Minnesota HMOs Have Surplus Of $2.5 Billion

ST. PAUL, Minn. (AP) — Operating profit from Minnesota health insurance programs for low-income residents increased by about one-third in 2010.

According to the Minnesota Council of Health Plans, a trade group for the HMOs, operating income from the state health programs came in at $130.8 million last year, up from $98.7 million in 2009.

The St. Paul Pioneer Press reports the numbers push surpluses for HMOs and related insurance subsidiaries in the state to $2.5 billion.

Legislators and Gov. Mark Dayton are looking at the health plans as piggy banks as they try to resolve the state’s $5 billion budget deficit.

One HMO, Minneapolis-based UCare, said last month it would give back $30 million to the state in light of strong 2010 results. Dayton has asked others to follow suit.

(© Copyright 2011 The Associated Press. All Rights Reserved. This material may not be published, broadcast, rewritten or redistributed.)

Comments

One Comment

  1. jimmy says:

    This is why we need a single payer plan.

  2. Jon says:

    Make them pay, for their abusive behavior on the average American I here VERMONT is trying single payer! Hope it works to bring down costs.

  3. BJ says:

    IMedicare for all!!!!

  4. Why Give it to Dayton says:

    They should not give it back to balance Dayton’s budget problems. ObamaCare is a joke and should be repealed. Health Insurance is not a right.

    1. Mike says:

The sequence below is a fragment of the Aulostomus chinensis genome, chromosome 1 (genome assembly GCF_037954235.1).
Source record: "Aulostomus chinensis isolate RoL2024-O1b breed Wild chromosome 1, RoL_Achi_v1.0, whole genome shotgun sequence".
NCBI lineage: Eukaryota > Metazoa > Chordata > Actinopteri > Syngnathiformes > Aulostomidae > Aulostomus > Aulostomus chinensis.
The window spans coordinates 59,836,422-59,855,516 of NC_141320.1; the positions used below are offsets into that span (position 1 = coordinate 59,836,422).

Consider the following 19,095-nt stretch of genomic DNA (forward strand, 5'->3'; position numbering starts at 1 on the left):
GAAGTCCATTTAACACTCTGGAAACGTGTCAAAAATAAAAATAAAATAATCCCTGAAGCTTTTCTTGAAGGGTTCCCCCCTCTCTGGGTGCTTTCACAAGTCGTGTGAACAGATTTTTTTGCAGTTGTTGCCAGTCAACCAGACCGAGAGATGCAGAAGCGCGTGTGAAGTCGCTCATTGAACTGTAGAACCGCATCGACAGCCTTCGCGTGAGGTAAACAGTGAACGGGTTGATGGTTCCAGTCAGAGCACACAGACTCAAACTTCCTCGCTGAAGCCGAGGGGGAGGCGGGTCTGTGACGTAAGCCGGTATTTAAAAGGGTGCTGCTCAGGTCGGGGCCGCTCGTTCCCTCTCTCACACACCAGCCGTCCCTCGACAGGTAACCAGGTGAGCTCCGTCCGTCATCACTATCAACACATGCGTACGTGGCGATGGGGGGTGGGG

Why give it to Gov. Dayton? Because he is representing the state as an elected leader. Health reform is not a joke, it is a serious and needed program that benefits everyone in this society. We have a choice, we either include EVERYONE in an organized and responsible Health Care system or we allow EVERYONE to have Health Care through emergency room visits in an unorganized, and irresponsible manner that are more expensive and those with insurance are pay for it either way, but at a much higher rate!
      Health care should be a right for everyone. The last thing I want is sitting next to someone with TB, coughing in my face because they couldn’t get in to see a doctor before they started coughing up blood! “We the people”, deserve better then this.

    2. Fred says:

      So you believe that health care should be a make all it can sort of deal. Person is sick, got a choice, all your money or die. Check out that the CEO of United Health Care made 102 million in 2009
      http://ww3.startribune.com/projects/exec_comp/topCeoView.php
      in case you do not believe me.

      To use the Republican line. That 2.5 billion was YOUR money. They ripped it right out of your wallet

    3. Fred says:

      The state paid hmos to care for the poor. They did such a good job they kept them healthy to the tune of 2.5 billion in profit. HMO by law are non profit. . The state would follow what cares their received for the money. This would be done so they can figure out the next contract. No “why give it to Dayton” is the part that you have to think about. You have the right not to die. Sick enough the state safety net hospitals have to take care of you. The state would know how much the people spent in the hospital. By turning that money over to the HMO to take care of the patients they saved money. Health insurance may not be a right, but it is a darn good investment if it saves 2.5 billion! Why don’t people like you understand that if the people get sick enough, mandated health insurance or not, the hospital has to take care of them. It is cheaper to take care of the problem sooner. A $140 dollar office visit for a bad hacking up phlegm in buckets cold is less than a $4300 bill for three days in a hospital for pneumonia (no real clue on the actual amounts, but close enough for the point)